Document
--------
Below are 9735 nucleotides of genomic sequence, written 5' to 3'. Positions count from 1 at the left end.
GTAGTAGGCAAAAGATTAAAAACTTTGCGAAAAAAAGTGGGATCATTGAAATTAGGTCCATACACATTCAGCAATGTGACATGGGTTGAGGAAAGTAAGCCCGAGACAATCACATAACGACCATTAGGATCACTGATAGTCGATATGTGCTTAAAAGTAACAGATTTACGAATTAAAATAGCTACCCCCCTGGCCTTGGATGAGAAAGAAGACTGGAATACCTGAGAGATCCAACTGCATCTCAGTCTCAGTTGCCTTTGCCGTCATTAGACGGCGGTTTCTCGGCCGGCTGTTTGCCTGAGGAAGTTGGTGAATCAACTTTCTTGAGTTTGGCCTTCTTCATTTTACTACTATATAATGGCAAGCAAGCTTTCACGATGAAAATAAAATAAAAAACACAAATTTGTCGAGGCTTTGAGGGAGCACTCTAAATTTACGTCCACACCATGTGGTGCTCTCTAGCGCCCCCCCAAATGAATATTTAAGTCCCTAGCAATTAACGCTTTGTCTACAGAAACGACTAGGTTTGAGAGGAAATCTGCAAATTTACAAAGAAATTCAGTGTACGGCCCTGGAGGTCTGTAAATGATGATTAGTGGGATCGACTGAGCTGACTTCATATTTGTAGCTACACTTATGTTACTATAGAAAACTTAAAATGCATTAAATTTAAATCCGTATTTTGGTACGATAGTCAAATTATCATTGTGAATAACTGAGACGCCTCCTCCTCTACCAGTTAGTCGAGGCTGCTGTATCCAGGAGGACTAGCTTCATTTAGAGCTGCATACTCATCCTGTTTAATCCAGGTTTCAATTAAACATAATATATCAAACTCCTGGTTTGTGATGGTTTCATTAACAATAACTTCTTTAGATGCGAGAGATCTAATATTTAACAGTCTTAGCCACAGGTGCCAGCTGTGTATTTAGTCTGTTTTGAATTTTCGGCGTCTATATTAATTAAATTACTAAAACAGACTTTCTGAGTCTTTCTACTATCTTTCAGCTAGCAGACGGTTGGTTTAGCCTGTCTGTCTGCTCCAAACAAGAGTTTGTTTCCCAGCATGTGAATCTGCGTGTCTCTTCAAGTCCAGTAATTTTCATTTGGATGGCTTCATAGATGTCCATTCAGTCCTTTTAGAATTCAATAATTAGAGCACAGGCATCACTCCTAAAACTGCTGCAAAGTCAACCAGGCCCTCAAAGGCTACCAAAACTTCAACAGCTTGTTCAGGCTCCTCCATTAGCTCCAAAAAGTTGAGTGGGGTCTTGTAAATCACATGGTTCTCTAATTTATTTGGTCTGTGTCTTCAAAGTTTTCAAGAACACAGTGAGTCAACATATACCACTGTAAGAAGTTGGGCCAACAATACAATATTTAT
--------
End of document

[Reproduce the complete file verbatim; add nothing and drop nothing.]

Below are 9735 nucleotides of genomic sequence, written 5' to 3'. Positions count from 1 at the left end.
GTAGTAGGCAAAAGATTAAAAACTTTGCGAAAAAAAGTGGGATCATTGAAATTAGGTCCATACACATTCAGCAATGTGACATGGGTTGAGGAAAGTAAGCCCGAGACAATCACATAACGACCATTAGGATCACTGATAGTCGATATGTGCTTAAAAGTAACAGATTTACGAATTAAAATAGCTACCCCCCTGGCCTTGGATGAGAAAGAAGACTGGAATACCTGAGAGATCCAACTGCATCTCAGTCTCAGTTGCCTTTGCCGTCATTAGACGGCGGTTTCTCGGCCGGCTGTTTGCCTGAGGAAGTTGGTGAATCAACTTTCTTGAGTTTGGCCTTCTTCATTTTACTACTATATAATGGCAAGCAAGCTTTCACGATGAAAATAAAATAAAAAACACAAATTTGTCGAGGCTTTGAGGGAGCACTCTAAATTTACGTCCACACCATGTGGTGCTCTCTAGCGCCCCCCCAAATGAATATTTAAGTCCCTAGCAATTAACGCTTTGTCTACAGAAACGACTAGGTTTGAGAGGAAATCTGCAAATTTACAAAGAAATTCAGTGTACGGCCCTGGAGGTCTGTAAATGATGATTAGTGGGATCGACTGAGCTGACTTCATATTTGTAGCTACACTTATGTTACTATAGAAAACTTAAAATGCATTAAATTTAAATCCGTATTTTGGTACGATAGTCAAATTATCATTGTGAATAACTGAGACGCCTCCTCCTCTACCAGTTAGTCGAGGCTGCTGTATCCAGGAGGACTAGCTTCATTTAGAGCTGCATACTCATCCTGTTTAATCCAGGTTTCAATTAAACATAATATATCAAACTCCTGGTTTGTGATGGTTTCATTAACAATAACTTCTTTAGATGCGAGAGATCTAATATTTAACAGTCTTAGCCACAGGTGCCAGCTGTGTATTTAGTCTGTTTTGAATTTTCGGCGTCTATATTAATTAAATTACTAAAACAGACTTTCTGAGTCTTTCTACTATCTTTCAGCTAGCAGACGGTTGGTTTAGCCTGTCTGTCTGCTCCAAACAAGAGTTTGTTTCCCAGCATGTGAATCTGCGTGTCTCTTCAAGTCCAGTAATTTTCATTTGGATGGCTTCATAGATGTCCATTCAGTCCTTTTAGAATTCAATAATTAGAGCACAGGCATCACTCCTAAAACTGCTGCAAAGTCAACCAGGCCCTCAAAGGCTACCAAAACTTCAACAGCTTGTTCAGGCTCCTCCATTAGCTCCAAAAAGTTGAGTGGGGTCTTGTAAATCACATGGTTCTCTAATTTATTTGGTCTGTGTCTTCAAAGTTTTCAAGAACACAGTGAGTCAACATATACCACTGTAAGAAGTTGGGCCAACAATACAATATTTAT